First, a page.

Dr. Mu-Ping Nieh from the University of Connecticut visited the Lanzhou Institute of Chemical Physics of the Chinese Academy of Sciences on June 1. During his visit, he delivered a lecture entitled Properties of Self-Assembled Discoidal Bicelles and Their Potential Applications in Bionanotechnology.
Dr. Nieh’s research mainly focuses on the studies of liposomes and their self-assembled structure. In his report, Dr. Nieh introduced his group’s wok on the development of stable, self-assembled uniform nano-size unilamellar vesicles/liposomes (ULVs) (20 nm < diameter < 50 nm) from phospholipid mixtures. The spontaneous formation needs no extrusion, enabling the mass production of ULVs. These ULVs have demonstrated the capabilities to incorporate peptides, encapsulate water-soluble molecules as well as thermally controlled-release entrapped contents.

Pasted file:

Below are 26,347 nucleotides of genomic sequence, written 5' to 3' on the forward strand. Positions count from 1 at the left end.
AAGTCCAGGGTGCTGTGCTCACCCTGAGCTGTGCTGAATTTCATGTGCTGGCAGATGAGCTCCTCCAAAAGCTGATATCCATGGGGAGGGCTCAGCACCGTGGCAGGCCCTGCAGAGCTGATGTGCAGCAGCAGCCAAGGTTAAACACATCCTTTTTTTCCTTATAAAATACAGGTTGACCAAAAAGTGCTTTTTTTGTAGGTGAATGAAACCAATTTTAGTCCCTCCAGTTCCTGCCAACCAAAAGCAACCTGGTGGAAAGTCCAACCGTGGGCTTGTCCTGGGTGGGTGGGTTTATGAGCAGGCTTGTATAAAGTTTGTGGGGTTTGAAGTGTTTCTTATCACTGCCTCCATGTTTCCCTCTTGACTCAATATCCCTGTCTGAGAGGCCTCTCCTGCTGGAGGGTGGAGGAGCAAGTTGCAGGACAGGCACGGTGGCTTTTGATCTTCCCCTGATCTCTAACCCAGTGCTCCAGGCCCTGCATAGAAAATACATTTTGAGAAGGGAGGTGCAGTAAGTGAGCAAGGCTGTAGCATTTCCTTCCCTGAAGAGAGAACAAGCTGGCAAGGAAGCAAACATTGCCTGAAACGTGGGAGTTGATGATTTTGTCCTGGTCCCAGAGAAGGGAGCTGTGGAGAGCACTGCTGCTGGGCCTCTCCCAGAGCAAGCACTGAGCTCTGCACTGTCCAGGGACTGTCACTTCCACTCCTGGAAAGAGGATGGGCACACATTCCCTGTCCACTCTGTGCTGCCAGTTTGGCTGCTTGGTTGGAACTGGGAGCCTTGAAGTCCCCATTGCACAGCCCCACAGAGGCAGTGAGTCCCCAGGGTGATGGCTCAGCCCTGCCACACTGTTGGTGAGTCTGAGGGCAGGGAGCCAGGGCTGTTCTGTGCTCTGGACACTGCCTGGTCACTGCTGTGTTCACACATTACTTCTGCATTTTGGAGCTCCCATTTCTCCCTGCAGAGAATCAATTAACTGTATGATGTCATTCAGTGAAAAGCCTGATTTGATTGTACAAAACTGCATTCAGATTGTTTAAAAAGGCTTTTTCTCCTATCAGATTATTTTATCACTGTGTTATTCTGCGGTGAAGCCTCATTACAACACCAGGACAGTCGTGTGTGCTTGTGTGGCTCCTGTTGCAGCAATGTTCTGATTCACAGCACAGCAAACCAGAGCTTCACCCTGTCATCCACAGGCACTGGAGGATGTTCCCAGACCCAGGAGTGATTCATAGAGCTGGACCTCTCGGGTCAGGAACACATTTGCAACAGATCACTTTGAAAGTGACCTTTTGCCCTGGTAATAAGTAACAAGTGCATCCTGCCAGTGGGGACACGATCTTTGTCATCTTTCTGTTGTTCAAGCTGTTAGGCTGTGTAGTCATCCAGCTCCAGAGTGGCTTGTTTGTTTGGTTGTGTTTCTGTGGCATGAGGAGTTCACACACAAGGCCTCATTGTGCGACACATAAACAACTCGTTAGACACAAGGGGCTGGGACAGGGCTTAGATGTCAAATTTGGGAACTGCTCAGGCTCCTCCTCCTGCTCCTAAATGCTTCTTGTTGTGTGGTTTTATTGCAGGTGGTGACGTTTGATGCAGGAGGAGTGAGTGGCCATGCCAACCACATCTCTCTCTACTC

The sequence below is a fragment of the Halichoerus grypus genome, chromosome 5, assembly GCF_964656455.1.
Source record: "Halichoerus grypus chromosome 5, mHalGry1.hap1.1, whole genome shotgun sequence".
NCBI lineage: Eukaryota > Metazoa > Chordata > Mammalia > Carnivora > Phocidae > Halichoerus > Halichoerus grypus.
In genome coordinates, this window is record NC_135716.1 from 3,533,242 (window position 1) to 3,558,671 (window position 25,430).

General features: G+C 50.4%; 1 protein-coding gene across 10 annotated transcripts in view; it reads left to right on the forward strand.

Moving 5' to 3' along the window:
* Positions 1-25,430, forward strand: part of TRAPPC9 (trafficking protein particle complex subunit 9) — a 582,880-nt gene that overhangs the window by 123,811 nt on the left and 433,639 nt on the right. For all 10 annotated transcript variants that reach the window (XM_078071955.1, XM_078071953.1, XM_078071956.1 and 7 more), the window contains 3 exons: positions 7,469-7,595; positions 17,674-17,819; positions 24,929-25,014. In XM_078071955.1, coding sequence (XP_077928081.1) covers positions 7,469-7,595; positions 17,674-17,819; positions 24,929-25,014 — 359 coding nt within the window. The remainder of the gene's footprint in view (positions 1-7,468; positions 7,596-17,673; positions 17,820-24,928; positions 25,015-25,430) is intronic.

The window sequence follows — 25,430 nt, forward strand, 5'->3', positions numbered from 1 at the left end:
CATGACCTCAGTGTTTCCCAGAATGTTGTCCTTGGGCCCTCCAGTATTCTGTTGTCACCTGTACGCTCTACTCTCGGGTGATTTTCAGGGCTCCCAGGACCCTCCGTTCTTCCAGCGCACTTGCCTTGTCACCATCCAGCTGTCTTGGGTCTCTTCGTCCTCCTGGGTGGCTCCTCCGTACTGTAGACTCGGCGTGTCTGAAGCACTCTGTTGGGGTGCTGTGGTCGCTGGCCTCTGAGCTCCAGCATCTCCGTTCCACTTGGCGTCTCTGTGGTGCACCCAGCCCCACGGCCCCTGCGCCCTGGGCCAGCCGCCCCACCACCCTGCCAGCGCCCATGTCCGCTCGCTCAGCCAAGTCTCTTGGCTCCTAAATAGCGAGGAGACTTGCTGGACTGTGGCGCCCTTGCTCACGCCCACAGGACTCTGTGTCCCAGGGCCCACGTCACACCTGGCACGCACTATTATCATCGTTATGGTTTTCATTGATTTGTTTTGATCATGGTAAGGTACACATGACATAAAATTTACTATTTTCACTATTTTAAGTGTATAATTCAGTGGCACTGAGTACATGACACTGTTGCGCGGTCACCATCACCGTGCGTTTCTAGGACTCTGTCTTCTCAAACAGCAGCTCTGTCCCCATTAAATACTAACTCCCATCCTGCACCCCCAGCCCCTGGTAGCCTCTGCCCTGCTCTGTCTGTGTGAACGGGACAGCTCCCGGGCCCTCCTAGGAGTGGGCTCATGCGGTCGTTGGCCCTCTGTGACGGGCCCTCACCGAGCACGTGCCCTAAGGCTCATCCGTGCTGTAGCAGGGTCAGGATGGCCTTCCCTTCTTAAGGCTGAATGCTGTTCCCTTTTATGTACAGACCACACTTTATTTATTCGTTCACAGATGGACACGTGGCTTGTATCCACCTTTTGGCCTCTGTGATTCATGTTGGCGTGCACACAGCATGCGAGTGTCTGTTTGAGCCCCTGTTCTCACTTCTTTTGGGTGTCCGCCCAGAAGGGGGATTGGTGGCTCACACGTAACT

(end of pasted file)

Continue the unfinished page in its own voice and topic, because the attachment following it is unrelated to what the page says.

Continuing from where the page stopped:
Introduction to Mu-Ping Nieh
Ph.D., University of Massachusetts (1998)
Nanostructural characterization of soft materials
Self-assembled targeting carriers for in-vivo delivery
Aligning freely standing relevant biomimetic model membrane
Structural phase diagrams of phospholipid mixtures (e.g., bicelles)
Polymer hydrogels, proton exchange membrane
Explosive detecting materials
2005-2010 Research Officer, NRC, Canada
2004 Research Associate, Univ. Guelph, Canada
2002-2003 Visiting Fellow, NRC, Canada
Awards & Honors
2008 NRC – Steacie Institute for Molecular Sciences (SIMS) “Significant Partnership” Award
2002-2004 Visiting Fellowship, Natural Sciences & Engineering Research Council of Canada